Search Results for: innodb cache hit

Reference architecture for a write-intensive MySQL deployment

We designed Percona Cloud Tools (both hardware and software setup) to handle a very high-intensive MySQL write workload. For example, we already observe inserts of 1bln+ datapoints per day. So I wanted to share what kind of hardware we use to achieve this result. Let me describe what we use, and later I will explain […]

Virident vCache vs. FlashCache: Part 2

This is the second part in a two-part series comparing Virident’s vCache to FlashCache. The first part was focused on usability and feature comparison; in this post, we’ll look at some sysbench test results. Disclosure: The research and testing conducted for this post were sponsored by Virident. First, some background information. All tests were conducted […]

Virident vCache vs. FlashCache: Part 1

(This is part one of a two part series) Over the past few weeks I have been looking at a preview release of Virident’s vCache software, which is a kernel module and set of utilities designed to provide functionality similar to that of FlashCache. In particular, Virident engaged Percona to do a usability and feature-set […]

The write cache: Swap insanity tome III

Swapping has always been something bad for MySQL performance but it is even more important for HA systems. It is so important to avoid swapping with HA that NDB cluster basically forbids calling malloc after the startup phase and hence its rather complex configuration. Probably most readers of this blog know (or should know) about […]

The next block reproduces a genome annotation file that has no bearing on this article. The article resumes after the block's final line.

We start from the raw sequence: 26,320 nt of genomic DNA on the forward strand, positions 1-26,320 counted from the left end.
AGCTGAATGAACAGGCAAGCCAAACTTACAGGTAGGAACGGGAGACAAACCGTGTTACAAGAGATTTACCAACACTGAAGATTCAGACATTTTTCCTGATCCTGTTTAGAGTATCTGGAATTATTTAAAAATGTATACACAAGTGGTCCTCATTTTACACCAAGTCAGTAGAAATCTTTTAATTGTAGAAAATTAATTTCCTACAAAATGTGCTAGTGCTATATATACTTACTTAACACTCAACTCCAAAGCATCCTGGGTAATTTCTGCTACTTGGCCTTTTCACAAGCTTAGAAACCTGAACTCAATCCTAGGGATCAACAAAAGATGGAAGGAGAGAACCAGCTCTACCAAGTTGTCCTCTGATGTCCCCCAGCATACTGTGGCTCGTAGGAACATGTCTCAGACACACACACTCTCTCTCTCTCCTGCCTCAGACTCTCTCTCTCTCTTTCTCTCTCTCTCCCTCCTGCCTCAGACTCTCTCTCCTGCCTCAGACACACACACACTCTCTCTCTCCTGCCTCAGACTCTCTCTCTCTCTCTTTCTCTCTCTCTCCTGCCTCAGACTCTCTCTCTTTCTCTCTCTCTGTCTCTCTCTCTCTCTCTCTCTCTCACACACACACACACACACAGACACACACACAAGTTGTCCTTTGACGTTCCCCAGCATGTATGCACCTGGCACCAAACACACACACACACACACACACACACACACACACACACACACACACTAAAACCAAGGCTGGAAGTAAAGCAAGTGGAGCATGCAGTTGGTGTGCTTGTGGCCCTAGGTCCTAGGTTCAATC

FlashCache: tpcc workload

This is my last post in series on FlashCache testing when the cache is placed on Intel SSD card. This time I am using tpcc-like workload with 1000 Warehouses ( that gives 100GB of data) on Dell PowerEdge R900 with 32GB of RAM, 22GB allocated for buffer pool and I put 70GB on FlashCache partition […]

How innodb_open_files affects performance

Recently I looked at table_cache sizing which showed larger table cache does not always provides the best performance. So I decided to look at yet another similar variable – innodb_open_files which defines how many files Innodb will keep open while working in innodb_file_per_table mode. Unlike MyISAM Innodb does not have to keep open file descriptor […]